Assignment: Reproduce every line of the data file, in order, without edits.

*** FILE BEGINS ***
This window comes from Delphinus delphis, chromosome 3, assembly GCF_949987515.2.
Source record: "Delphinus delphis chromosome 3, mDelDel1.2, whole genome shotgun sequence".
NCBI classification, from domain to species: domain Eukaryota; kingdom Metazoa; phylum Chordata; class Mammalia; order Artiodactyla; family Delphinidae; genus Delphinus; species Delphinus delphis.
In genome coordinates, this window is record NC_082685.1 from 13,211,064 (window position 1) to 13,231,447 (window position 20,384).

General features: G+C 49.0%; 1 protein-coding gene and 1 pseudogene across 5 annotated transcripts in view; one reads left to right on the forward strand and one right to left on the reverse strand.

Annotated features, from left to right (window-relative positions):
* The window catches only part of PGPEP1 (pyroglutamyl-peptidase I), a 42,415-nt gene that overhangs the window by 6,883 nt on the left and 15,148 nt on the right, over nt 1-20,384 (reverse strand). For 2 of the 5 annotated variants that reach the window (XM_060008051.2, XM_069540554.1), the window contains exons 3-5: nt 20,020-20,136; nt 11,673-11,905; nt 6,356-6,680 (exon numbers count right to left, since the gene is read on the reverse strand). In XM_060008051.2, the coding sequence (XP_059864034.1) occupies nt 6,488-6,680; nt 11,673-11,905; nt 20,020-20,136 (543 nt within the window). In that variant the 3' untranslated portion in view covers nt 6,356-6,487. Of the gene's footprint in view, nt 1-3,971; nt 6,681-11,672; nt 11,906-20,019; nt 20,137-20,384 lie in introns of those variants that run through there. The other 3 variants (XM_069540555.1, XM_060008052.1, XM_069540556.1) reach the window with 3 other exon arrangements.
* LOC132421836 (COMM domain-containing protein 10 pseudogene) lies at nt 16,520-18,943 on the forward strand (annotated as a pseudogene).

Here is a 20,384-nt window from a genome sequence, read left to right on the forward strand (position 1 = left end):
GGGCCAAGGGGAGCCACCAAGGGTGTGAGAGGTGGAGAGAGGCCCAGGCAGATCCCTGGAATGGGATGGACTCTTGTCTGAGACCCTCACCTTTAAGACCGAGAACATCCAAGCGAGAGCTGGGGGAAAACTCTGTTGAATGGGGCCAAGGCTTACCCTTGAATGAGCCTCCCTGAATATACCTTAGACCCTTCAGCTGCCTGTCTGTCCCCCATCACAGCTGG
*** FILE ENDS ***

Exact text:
This window comes from Delphinus delphis, chromosome 3, assembly GCF_949987515.2.
Source record: "Delphinus delphis chromosome 3, mDelDel1.2, whole genome shotgun sequence".
NCBI classification, from domain to species: domain Eukaryota; kingdom Metazoa; phylum Chordata; class Mammalia; order Artiodactyla; family Delphinidae; genus Delphinus; species Delphinus delphis.
In genome coordinates, this window is record NC_082685.1 from 13,211,064 (window position 1) to 13,231,447 (window position 20,384).

General features: G+C 49.0%; 1 protein-coding gene and 1 pseudogene across 5 annotated transcripts in view; one reads left to right on the forward strand and one right to left on the reverse strand.

Annotated features, from left to right (window-relative positions):
* The window catches only part of PGPEP1 (pyroglutamyl-peptidase I), a 42,415-nt gene that overhangs the window by 6,883 nt on the left and 15,148 nt on the right, over nt 1-20,384 (reverse strand). For 2 of the 5 annotated variants that reach the window (XM_060008051.2, XM_069540554.1), the window contains exons 3-5: nt 20,020-20,136; nt 11,673-11,905; nt 6,356-6,680 (exon numbers count right to left, since the gene is read on the reverse strand). In XM_060008051.2, the coding sequence (XP_059864034.1) occupies nt 6,488-6,680; nt 11,673-11,905; nt 20,020-20,136 (543 nt within the window). In that variant the 3' untranslated portion in view covers nt 6,356-6,487. Of the gene's footprint in view, nt 1-3,971; nt 6,681-11,672; nt 11,906-20,019; nt 20,137-20,384 lie in introns of those variants that run through there. The other 3 variants (XM_069540555.1, XM_060008052.1, XM_069540556.1) reach the window with 3 other exon arrangements.
* LOC132421836 (COMM domain-containing protein 10 pseudogene) lies at nt 16,520-18,943 on the forward strand (annotated as a pseudogene).

Here is a 20,384-nt window from a genome sequence, read left to right on the forward strand (position 1 = left end):
GGGCCAAGGGGAGCCACCAAGGGTGTGAGAGGTGGAGAGAGGCCCAGGCAGATCCCTGGAATGGGATGGACTCTTGTCTGAGACCCTCACCTTTAAGACCGAGAACATCCAAGCGAGAGCTGGGGGAAAACTCTGTTGAATGGGGCCAAGGCTTACCCTTGAATGAGCCTCCCTGAATATACCTTAGACCCTTCAGCTGCCTGTCTGTCCCCCATCACAGCTGG